The new reality is shorter performance windows. In a time of crisis, a 12-month performance window is too long. The finish line is too distant. It’s diffifult to gauge if things are getting better or are coming back under control. We have shifted to shorter performance windows because they work. We identify what to achieve in the next 30, 60, or 90 days. We expect that external factors are likely to change, and that we’ll have to adapt our focus accordingly.
We’re now firmly in the era of flexible performance. We still need annual planning and longer-range strategic planning. We just need to be humbler about our ability to predict the future. We need to be more willing to adapt our plans when we can see that we were wrong. This means viewing the goals we begin with as not set in stone. Flexible performance welcomes the opportunity to course correct often. Ultimately, we want people doing the right work at any given moment.
It’s not just goals that need to be flexible. Targets also benefit from more flexibility. The targets we begin a year with may no longer be entirely possible when circumstances change. Flexing targets to acknowledge that reality makes more sense.
Employee development, especially short-term learning needs, also benefits from a flexible approach. Long-term development planning still makes sense for future roles. It doesn’t help people in the team who need to know how to use Microsoft Teams right now. Identifying short-term learning needs and addressing them right now makes sense. These needs will change over the course of a year too.
Planning is vital, but inflexible planning is harmful. Sticking rigidly to the plan when all around is in flux creates panic in a team. Applying a flexible mindset to each of your plans makes sense. Pay attention to your assumptions. Keep your eyes and ears open so that you are not blindsided by changing circumstances. Engage your team and use their insights to inform your plans. Let them know why plans are changing and exactly what you need from them. Be humble. Be flexible. Be inclusive. Stay positive.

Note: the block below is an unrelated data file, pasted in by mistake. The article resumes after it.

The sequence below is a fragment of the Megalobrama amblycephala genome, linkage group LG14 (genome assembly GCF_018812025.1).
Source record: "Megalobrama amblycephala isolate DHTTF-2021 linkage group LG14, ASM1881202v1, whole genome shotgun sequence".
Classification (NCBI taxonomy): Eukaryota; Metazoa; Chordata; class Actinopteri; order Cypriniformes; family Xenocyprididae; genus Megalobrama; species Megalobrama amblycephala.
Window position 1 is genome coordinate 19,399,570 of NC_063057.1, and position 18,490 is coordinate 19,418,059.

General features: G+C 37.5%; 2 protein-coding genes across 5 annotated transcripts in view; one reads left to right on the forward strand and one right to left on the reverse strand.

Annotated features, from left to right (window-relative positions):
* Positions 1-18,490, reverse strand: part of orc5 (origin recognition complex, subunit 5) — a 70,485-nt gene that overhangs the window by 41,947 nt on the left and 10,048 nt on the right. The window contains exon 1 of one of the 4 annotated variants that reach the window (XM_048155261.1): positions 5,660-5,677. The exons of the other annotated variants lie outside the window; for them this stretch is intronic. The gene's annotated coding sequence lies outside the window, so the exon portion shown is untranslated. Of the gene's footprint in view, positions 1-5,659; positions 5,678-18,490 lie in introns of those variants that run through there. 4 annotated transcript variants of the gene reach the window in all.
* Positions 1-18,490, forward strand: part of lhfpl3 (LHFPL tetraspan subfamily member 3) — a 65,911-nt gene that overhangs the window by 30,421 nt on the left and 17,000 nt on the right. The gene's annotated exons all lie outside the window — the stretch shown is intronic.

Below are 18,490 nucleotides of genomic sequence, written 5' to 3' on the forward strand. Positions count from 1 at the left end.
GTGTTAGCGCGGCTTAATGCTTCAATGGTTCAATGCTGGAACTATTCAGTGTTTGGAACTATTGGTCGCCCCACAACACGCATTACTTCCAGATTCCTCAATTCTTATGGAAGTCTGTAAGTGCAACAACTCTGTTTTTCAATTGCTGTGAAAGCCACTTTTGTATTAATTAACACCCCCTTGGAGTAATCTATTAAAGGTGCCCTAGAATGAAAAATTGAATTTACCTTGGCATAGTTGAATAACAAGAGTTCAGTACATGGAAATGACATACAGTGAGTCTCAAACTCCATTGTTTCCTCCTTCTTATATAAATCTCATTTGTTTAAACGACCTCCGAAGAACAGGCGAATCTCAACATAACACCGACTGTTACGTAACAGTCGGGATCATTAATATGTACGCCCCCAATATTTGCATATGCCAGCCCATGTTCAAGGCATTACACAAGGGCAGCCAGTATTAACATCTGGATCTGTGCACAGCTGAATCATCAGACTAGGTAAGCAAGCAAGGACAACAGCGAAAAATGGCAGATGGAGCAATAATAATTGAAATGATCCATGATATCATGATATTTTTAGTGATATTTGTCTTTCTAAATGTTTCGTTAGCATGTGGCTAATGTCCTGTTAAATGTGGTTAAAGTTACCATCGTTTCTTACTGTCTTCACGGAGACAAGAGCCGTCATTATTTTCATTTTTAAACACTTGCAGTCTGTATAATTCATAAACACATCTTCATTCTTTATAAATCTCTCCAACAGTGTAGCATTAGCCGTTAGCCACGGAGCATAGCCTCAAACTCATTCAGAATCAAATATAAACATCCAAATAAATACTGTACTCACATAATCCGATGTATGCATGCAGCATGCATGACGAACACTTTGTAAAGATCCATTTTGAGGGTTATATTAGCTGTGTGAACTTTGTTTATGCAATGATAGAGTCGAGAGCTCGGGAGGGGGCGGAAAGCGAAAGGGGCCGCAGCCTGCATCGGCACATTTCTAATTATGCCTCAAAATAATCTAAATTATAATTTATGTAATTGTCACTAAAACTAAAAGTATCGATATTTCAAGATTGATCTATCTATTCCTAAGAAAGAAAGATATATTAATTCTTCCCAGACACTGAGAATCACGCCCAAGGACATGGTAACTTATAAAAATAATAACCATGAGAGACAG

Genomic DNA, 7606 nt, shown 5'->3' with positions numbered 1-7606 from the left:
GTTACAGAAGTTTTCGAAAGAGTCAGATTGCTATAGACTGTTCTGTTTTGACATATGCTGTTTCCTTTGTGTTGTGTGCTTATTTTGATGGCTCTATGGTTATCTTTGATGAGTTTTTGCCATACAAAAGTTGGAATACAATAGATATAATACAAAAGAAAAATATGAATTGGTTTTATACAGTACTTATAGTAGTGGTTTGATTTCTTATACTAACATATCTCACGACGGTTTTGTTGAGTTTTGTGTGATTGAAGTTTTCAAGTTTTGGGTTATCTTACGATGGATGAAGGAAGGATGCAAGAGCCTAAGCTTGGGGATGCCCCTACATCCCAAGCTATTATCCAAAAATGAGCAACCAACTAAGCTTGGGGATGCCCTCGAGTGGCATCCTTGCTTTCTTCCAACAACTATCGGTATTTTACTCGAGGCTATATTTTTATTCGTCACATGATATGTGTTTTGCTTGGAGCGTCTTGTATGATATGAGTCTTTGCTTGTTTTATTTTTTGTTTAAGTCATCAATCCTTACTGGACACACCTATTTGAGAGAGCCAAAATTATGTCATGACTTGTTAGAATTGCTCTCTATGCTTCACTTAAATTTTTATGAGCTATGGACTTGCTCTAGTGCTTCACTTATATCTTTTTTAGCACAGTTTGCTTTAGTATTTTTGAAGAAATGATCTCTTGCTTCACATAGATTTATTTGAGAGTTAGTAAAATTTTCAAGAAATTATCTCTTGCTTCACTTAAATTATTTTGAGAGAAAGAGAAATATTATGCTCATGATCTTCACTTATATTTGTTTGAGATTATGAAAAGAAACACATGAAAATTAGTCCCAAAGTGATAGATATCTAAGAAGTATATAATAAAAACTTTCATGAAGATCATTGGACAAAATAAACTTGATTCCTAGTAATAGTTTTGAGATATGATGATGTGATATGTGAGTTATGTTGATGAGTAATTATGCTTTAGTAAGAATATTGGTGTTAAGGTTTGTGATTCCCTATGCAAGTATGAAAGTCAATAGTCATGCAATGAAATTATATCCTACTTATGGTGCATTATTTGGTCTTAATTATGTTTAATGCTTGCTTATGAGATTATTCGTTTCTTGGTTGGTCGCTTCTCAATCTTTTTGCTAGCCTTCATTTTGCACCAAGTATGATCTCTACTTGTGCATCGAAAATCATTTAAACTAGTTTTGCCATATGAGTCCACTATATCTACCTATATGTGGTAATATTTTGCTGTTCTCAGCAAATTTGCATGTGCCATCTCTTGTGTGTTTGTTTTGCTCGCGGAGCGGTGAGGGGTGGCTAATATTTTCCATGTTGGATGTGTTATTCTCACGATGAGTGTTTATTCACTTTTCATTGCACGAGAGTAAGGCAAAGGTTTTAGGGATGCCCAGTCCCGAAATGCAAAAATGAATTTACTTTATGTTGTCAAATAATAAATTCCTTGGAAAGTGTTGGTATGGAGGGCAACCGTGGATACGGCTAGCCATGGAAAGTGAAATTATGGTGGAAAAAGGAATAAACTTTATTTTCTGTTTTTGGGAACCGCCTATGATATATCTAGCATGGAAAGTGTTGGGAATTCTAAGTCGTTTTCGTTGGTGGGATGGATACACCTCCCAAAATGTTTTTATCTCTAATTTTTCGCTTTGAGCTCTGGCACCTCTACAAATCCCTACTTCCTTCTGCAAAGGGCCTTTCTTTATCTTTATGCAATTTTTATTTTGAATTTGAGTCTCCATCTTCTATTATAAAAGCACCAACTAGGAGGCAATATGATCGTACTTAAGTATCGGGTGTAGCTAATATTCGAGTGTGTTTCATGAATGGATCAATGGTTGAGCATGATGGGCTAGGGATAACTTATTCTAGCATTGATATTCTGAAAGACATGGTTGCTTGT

Justin Kinnear is a highly experienced facilitator as well as an accredited Master Trainer, Leadership Coach, Author and conference presenter. Prior to moving into L&D, Justin spent his early career as an engineer with IBM prior to taking responsibility for all Technical Training and then the L&D function. Prior to joining hpc, Justin spent a number of years leading the learning functions in IBM and in Britvic Ireland. He also worked for a time as Head of Customised Education with the IMI. In IBM, he was responsible for all training in the International Contact Centre, the largest IBM site of its kind in the world. He was also twice drafted into IBM’s Global Performance Team to increase the effectiveness of IBM’s talent development approach across a global population of 4,000 employees.
Justin has a BSc in Engineering from Trinity College Dublin and an MBA from Henley Management College. He is accredited as a Coach with the International Coach Federation, and is certified to deliver the Insights Discovery Profile and the Bar-On EQi Emotional Intelligence inventory.